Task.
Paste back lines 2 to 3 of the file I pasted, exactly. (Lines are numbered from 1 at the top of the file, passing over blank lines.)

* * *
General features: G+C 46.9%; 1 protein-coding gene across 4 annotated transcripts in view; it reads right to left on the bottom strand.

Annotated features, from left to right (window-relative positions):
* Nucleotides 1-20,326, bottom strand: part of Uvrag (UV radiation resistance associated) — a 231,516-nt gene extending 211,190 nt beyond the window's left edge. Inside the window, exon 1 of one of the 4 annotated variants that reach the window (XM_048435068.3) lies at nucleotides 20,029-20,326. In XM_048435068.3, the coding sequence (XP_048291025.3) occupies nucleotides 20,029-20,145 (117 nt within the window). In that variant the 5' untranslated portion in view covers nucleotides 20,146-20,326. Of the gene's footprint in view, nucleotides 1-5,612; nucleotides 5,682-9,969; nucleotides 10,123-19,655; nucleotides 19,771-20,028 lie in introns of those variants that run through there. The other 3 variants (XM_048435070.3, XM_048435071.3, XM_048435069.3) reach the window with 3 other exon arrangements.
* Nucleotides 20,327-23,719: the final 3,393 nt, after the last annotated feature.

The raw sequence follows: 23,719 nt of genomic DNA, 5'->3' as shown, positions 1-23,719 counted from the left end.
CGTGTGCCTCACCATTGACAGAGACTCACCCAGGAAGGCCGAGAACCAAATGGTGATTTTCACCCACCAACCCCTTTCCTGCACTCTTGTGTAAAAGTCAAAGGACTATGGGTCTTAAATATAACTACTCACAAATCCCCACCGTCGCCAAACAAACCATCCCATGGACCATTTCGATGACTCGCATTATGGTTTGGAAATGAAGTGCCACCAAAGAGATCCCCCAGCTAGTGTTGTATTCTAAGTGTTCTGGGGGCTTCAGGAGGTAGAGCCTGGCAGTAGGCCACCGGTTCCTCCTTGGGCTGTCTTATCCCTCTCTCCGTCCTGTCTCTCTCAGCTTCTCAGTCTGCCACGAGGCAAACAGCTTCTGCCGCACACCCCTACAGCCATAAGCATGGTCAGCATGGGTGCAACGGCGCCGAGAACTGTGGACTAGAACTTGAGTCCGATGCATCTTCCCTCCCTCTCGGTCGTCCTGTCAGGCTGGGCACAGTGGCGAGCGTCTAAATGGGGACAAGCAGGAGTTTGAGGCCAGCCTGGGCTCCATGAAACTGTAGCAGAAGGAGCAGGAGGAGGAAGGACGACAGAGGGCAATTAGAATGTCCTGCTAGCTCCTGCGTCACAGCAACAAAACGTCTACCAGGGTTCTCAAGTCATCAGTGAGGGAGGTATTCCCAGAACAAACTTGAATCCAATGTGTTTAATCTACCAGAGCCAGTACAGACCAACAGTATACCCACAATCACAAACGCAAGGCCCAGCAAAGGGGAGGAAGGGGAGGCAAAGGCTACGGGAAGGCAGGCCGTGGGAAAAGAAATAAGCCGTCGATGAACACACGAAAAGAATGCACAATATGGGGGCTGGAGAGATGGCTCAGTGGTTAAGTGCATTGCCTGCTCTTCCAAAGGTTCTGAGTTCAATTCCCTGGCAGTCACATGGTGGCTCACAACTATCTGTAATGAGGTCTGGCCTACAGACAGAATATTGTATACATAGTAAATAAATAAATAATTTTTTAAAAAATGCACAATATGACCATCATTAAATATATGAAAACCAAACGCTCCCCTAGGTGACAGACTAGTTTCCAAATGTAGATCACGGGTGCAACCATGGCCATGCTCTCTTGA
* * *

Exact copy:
Annotated features, from left to right (window-relative positions):
* Nucleotides 1-20,326, bottom strand: part of Uvrag (UV radiation resistance associated) — a 231,516-nt gene extending 211,190 nt beyond the window's left edge. Inside the window, exon 1 of one of the 4 annotated variants that reach the window (XM_048435068.3) lies at nucleotides 20,029-20,326. In XM_048435068.3, the coding sequence (XP_048291025.3) occupies nucleotides 20,029-20,145 (117 nt within the window). In that variant the 5' untranslated portion in view covers nucleotides 20,146-20,326. Of the gene's footprint in view, nucleotides 1-5,612; nucleotides 5,682-9,969; nucleotides 10,123-19,655; nucleotides 19,771-20,028 lie in introns of those variants that run through there. The other 3 variants (XM_048435070.3, XM_048435071.3, XM_048435069.3) reach the window with 3 other exon arrangements.